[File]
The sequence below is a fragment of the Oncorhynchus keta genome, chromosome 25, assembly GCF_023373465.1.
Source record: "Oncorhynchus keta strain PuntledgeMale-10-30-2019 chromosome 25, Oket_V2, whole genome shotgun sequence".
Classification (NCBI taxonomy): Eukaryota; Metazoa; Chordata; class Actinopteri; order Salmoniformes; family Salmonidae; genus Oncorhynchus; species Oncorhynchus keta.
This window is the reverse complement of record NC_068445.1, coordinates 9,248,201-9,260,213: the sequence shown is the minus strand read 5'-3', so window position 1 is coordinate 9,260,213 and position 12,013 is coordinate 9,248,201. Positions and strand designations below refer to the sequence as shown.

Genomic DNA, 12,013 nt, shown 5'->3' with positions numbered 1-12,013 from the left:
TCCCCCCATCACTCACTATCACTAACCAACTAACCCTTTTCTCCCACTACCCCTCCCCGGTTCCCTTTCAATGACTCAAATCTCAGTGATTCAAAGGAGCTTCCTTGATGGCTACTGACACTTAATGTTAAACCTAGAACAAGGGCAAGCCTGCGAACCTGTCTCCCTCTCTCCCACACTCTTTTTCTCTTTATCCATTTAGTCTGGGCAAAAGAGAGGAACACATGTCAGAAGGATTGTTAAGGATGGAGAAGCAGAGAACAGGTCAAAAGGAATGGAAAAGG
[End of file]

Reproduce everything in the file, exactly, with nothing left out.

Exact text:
The sequence below is a fragment of the Oncorhynchus keta genome, chromosome 25, assembly GCF_023373465.1.
Source record: "Oncorhynchus keta strain PuntledgeMale-10-30-2019 chromosome 25, Oket_V2, whole genome shotgun sequence".
Classification (NCBI taxonomy): Eukaryota; Metazoa; Chordata; class Actinopteri; order Salmoniformes; family Salmonidae; genus Oncorhynchus; species Oncorhynchus keta.
This window is the reverse complement of record NC_068445.1, coordinates 9,248,201-9,260,213: the sequence shown is the minus strand read 5'-3', so window position 1 is coordinate 9,260,213 and position 12,013 is coordinate 9,248,201. Positions and strand designations below refer to the sequence as shown.

Genomic DNA, 12,013 nt, shown 5'->3' with positions numbered 1-12,013 from the left:
TCCCCCCATCACTCACTATCACTAACCAACTAACCCTTTTCTCCCACTACCCCTCCCCGGTTCCCTTTCAATGACTCAAATCTCAGTGATTCAAAGGAGCTTCCTTGATGGCTACTGACACTTAATGTTAAACCTAGAACAAGGGCAAGCCTGCGAACCTGTCTCCCTCTCTCCCACACTCTTTTTCTCTTTATCCATTTAGTCTGGGCAAAAGAGAGGAACACATGTCAGAAGGATTGTTAAGGATGGAGAAGCAGAGAACAGGTCAAAAGGAATGGAAAAGG